German MOGAS was largely produced from the available crude and the Fischer-Tropsch synthetic process. The problem is the Fischer-Tropsch operation was not producing meaningful tonnages until 1940 and the crude available was more suitable for heavier fuel oil and lubricating oils, just 9.3% in 1940 was refined as MOGAS.
During the war US industry did huge improvements in the processing, "cracking"
and today, given modern processes, energy, and additives,
the "conversion" between the different "parts" are much improved i an economical manner.
The major advantage the US industry had was WRT producing high octane leaded aviation gasoline because of its high capacity for tetra-ethyl lead production. Germany had just a single plant at the outset of the war, with a second near completion, captured a French plant, and built a third in Germany, but it wasn't in operation until 1945. Production was so limited and vulnerable that another plant was slated for underground construction, but never started.
A wall of minutiae, none of which is responsive to the point that avgas works as well (at least) in petrol lorries as in planes.

John T
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Re: Statistics on Ostheer fuel consumption?

Post by John T » 06 Aug 2019 11:06

Richard Anderson wrote:
06 Aug 2019 06:46

The problem was Germany did not get aviation gasoline from distilling crude oil at a refinery. Germany primarily got its aviation gasoline from the Bergius hydrogenation synthetic plants, which is why I earlier remarked it might be a better savings to not even build them. Except they were conceived in 1936 and approved on 27 May 1937, so the clock on the scenario needs to be reset earlier. However, in 1940 only about 19.8% of the Bergius process output was MOGAS, about 41% was AVGAS, 24.3% was diesel, and the rst was other distillates...fuel oil, liquefied gases, and lube oils (a minor fraction).

German MOGAS was largely produced from the available crude and the Fischer-Tropsch synthetic process. The problem is the Fischer-Tropsch operation was not producing meaningful tonnages until 1940 and the crude available was more suitable for heavier fuel oil and lubricating oils, just 9.3% in 1940 was refined as MOGAS.
Interesting, but was really all hydrogenation plants built during the war approved on 27 May 1937 ?

Richard Anderson wrote:
06 Aug 2019 06:46
During the war US industry did huge improvements in the processing, "cracking"
and today, given modern processes, energy, and additives,
the "conversion" between the different "parts" are much improved i an economical manner.
The major advantage the US industry had was WRT producing high octane leaded aviation gasoline because of its high capacity for tetra-ethyl lead production.
So you consider the production capacity of tetraethyl lead more important than Fluid Catalytic Cracking and other process improvements implemented during the war WRT todays methods of refinery?

It is always nice to read your great expertise

Cheers
/John

Richard Anderson
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Re: Statistics on Ostheer fuel consumption?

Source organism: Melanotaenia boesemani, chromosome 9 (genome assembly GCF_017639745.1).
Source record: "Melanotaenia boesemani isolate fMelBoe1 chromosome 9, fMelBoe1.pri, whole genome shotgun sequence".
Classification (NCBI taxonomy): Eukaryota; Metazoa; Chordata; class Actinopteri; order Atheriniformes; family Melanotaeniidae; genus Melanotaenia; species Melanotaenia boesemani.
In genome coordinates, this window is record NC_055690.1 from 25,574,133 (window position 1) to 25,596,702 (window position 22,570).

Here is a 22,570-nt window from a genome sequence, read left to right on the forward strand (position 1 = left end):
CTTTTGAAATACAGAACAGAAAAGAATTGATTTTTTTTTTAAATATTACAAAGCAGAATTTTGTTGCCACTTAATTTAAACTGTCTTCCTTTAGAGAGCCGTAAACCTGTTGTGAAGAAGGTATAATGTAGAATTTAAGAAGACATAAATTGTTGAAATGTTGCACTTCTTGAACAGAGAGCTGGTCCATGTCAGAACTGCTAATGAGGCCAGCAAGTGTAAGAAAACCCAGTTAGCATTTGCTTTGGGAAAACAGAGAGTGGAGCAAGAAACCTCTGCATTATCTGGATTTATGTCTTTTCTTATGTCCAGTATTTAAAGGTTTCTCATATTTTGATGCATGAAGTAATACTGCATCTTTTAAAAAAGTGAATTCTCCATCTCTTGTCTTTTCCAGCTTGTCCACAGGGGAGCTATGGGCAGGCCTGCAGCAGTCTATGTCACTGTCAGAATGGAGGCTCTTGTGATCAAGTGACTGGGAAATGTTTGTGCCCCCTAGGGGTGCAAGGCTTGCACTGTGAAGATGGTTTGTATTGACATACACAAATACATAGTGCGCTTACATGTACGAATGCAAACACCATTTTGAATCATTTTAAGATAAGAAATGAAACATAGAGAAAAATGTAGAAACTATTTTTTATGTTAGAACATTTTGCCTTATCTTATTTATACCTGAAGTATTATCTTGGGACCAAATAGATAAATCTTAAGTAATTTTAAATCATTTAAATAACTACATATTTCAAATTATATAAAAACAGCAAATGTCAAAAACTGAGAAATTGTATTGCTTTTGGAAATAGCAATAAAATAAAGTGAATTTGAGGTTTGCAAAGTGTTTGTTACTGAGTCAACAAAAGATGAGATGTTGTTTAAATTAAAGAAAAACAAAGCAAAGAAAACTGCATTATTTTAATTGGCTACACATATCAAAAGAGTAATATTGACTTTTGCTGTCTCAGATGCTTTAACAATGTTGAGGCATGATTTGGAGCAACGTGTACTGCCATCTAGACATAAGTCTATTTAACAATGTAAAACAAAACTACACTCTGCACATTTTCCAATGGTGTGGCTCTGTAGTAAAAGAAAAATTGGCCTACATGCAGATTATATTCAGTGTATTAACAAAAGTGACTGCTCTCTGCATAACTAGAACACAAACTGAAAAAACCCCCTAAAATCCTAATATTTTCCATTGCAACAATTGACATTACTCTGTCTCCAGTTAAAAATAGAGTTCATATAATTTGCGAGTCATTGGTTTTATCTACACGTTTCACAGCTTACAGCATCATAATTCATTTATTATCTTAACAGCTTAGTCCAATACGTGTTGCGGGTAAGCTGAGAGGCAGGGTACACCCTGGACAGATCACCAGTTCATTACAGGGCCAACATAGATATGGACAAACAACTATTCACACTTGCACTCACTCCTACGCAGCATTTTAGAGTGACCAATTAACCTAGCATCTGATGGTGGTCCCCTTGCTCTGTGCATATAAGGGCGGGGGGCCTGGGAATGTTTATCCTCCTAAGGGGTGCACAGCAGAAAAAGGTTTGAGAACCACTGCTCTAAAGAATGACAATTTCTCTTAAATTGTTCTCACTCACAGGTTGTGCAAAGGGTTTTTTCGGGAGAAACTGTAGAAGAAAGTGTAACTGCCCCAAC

Post by Richard Anderson » 06 Aug 2019 15:45

John T wrote:
06 Aug 2019 11:06
Interesting, but was really all hydrogenation plants built during the war approved on 27 May 1937 ?
No, but then I never said that was the case. IG Farben's Leuna plant began operations in 1927 and by 1939 was producing about 480,000 MT of distillates. It was followed by small plants at Böhlen, Magdeburg, and Zeitz begun in 1935-1936 and operating by 1937. The 27 May 1937 program added expansions at Böhlen (II and III) and Zeitz (II), and new plants at Scholven, Gelsenberg, Bottrop-Welheim, Poelitz, Lützkendorf, Wesseling, Ludwigshafen-Oppau, and Moosbierbaum. The new plants authorized in 1937 were planned for operations in 1938. However, of those, only Scholven was completed on time and the rest were mostly from one to nine months late. Lützkendorf was completed about 13 months late, Böhlen III, scheduled to open December 1939, was operational in November 1940, Zeitz II, scheduled for May 1940, was operational August 1941.

Blechhammer, Heydebreck, and Auschwitz were added during the war.
So you consider the production capacity of tetraethyl lead more important than Fluid Catalytic Cracking and other process improvements implemented during the war WRT todays methods of refinery?
Er, no, I never said that either. For wartime production of AVGAS via crude refinery and the addition of terta-ethyl lead and other chemicals, the US had a major lead over all other nations, supplying major quantities of 100 and 130 octane AVGAS and tetra-ethyl lead to the UK and the SU. Its crude refinery capacity was also much larger. Germany was forced to rely on a much smaller capacity for producing tetra-ethyl lead, which acted as one limiter to AVGAS production (the other was the characteristics of the domestic and Romanian crude). That was why they relied mostly on the hydrogenation plants for AVGAS since by adjusting the process they could generate various quality distillate.

And, again, I was being somewhat facetious when I recommended they simply not build the plants since with a greatly reduced Luftwaffe they really don't need such expensive AVGAS. The hydrogenation process could have been used to produce more MOGAS than AVGAS if they desired to produce MOGAS at costs four to five times the cost of that produced from natural petroleum and if they decided the Luftwaffe wasn't really a necessary component of their operations.
"Is all this pretentious pseudo intellectual citing of sources REALLY necessary? It gets in the way of a good, spirited debate, destroys the cadence." POD, 6 October 2018

TheMarcksPlan
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Re: Statistics on Ostheer fuel consumption?

Post by TheMarcksPlan » 17 Aug 2019 01:34

Came across figures for 19th PzDiv's POL consumption in liters from June 16 to October 31: 4,222,680 gasoline, 1,013,110 diesel, 200,060 oil. From its war diary as cited by Stahel in Battle of Moscow, pg. 103.

Using 7.5 lbs/gal(imp) density, that's ~4,100 tons.